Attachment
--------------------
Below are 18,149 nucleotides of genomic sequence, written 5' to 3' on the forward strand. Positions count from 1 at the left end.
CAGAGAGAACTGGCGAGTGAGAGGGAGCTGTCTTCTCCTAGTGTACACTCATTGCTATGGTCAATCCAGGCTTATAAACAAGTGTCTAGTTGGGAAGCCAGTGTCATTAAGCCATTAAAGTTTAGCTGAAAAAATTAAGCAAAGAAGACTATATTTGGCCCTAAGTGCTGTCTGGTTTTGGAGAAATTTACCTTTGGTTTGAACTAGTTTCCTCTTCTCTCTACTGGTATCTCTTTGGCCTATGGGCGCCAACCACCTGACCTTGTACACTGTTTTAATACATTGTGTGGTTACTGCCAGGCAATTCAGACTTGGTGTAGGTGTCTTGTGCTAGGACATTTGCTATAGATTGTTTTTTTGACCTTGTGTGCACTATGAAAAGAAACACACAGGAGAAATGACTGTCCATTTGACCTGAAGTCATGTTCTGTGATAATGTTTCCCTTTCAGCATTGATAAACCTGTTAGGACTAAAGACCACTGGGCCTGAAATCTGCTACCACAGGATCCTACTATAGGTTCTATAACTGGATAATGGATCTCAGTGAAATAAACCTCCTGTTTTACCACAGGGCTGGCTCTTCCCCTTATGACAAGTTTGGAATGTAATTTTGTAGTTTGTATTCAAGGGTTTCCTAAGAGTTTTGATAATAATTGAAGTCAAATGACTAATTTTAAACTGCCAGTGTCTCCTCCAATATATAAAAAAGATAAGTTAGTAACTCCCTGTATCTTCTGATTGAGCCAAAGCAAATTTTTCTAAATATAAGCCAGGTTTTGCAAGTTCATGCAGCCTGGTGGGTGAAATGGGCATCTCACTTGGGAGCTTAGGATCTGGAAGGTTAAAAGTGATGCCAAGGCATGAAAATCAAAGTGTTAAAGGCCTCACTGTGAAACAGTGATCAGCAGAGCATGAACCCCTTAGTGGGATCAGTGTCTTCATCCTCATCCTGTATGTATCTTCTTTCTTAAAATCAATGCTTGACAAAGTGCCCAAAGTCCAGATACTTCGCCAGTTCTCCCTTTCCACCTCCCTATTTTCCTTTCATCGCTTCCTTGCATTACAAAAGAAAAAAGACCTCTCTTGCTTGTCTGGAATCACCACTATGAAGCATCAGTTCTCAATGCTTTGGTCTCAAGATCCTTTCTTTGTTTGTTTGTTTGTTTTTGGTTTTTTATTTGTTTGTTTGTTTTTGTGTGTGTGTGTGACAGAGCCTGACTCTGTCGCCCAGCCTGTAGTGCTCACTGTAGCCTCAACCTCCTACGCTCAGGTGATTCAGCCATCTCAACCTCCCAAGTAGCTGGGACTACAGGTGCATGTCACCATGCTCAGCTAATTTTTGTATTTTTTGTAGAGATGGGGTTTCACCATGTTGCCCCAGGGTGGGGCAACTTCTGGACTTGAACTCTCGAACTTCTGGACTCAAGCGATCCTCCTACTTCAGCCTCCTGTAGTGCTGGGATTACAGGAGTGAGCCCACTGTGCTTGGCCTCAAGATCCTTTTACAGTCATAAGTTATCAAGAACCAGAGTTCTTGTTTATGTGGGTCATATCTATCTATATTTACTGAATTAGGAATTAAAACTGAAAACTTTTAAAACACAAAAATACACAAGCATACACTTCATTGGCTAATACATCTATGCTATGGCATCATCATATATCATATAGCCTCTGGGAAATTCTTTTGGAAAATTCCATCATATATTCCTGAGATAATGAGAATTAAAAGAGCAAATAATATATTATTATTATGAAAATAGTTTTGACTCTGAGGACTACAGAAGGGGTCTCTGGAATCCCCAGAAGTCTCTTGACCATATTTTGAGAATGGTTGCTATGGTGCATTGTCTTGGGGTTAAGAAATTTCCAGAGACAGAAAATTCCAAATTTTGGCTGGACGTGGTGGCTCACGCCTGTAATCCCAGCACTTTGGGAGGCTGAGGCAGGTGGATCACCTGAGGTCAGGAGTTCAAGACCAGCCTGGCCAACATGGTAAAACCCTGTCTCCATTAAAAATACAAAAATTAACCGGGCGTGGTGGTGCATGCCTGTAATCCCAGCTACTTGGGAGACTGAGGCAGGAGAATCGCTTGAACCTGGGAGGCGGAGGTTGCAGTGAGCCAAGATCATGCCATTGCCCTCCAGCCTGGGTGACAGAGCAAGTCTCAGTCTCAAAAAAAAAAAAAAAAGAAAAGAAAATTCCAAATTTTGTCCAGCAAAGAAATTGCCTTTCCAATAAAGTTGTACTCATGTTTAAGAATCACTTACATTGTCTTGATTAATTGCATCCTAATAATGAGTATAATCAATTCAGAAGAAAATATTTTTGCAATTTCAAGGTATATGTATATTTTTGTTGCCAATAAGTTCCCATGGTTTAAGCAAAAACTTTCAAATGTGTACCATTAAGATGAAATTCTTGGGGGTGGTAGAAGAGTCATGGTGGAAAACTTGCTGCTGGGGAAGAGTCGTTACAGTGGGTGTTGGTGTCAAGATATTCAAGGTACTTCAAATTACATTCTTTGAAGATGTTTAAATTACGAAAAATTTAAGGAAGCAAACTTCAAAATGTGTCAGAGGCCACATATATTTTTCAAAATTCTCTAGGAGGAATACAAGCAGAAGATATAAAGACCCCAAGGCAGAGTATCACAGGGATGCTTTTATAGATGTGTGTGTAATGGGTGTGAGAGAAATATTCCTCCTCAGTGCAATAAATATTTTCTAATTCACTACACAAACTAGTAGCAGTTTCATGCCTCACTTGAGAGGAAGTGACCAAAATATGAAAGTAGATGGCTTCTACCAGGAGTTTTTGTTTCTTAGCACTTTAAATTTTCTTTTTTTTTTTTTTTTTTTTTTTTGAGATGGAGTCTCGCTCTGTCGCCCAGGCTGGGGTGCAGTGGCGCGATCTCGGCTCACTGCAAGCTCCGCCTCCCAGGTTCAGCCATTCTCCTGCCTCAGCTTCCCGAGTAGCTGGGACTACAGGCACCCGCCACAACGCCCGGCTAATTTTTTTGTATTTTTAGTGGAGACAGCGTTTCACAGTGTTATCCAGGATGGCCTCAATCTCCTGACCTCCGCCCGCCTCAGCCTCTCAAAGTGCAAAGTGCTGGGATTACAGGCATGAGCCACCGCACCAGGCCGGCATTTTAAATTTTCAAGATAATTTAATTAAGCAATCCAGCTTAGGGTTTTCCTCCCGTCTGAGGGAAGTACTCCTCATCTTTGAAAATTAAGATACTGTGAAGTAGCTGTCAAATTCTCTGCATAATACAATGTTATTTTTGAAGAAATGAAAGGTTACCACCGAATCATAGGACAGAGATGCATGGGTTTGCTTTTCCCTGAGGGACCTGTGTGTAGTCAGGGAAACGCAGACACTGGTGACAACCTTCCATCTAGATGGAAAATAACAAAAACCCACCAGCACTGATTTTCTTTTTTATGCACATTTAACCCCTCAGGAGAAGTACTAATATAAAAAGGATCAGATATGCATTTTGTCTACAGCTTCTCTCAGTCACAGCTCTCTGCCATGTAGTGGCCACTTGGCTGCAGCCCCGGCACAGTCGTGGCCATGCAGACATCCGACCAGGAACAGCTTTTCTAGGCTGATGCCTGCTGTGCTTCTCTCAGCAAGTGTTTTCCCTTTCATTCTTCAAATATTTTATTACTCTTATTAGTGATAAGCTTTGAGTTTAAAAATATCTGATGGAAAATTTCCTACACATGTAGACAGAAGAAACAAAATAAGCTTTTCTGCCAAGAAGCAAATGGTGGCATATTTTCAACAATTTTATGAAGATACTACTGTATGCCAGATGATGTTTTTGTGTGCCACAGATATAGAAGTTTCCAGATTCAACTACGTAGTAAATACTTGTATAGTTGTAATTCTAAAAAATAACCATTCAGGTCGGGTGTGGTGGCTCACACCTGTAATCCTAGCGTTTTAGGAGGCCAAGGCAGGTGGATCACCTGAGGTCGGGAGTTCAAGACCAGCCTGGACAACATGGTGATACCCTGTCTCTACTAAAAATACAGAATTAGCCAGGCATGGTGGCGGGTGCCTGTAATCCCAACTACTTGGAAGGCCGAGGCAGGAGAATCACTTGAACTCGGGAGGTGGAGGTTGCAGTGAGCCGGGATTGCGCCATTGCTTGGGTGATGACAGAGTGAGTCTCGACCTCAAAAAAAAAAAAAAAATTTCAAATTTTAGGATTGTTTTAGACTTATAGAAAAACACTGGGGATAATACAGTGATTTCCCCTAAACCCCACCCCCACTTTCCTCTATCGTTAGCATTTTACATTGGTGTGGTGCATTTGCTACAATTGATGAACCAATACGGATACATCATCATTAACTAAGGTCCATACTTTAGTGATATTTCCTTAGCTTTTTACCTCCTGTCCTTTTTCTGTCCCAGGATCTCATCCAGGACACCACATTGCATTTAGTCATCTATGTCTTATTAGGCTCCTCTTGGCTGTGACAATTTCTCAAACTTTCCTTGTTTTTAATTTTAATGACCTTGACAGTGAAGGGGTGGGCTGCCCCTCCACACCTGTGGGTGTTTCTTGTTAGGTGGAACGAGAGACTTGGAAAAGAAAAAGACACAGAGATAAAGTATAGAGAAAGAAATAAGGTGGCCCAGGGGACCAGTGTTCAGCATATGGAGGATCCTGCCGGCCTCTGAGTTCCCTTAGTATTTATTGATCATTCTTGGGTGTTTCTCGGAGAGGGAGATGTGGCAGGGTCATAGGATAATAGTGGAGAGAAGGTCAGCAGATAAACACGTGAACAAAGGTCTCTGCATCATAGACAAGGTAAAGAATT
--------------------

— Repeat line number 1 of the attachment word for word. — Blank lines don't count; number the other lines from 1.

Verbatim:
Below are 18,149 nucleotides of genomic sequence, written 5' to 3' on the forward strand. Positions count from 1 at the left end.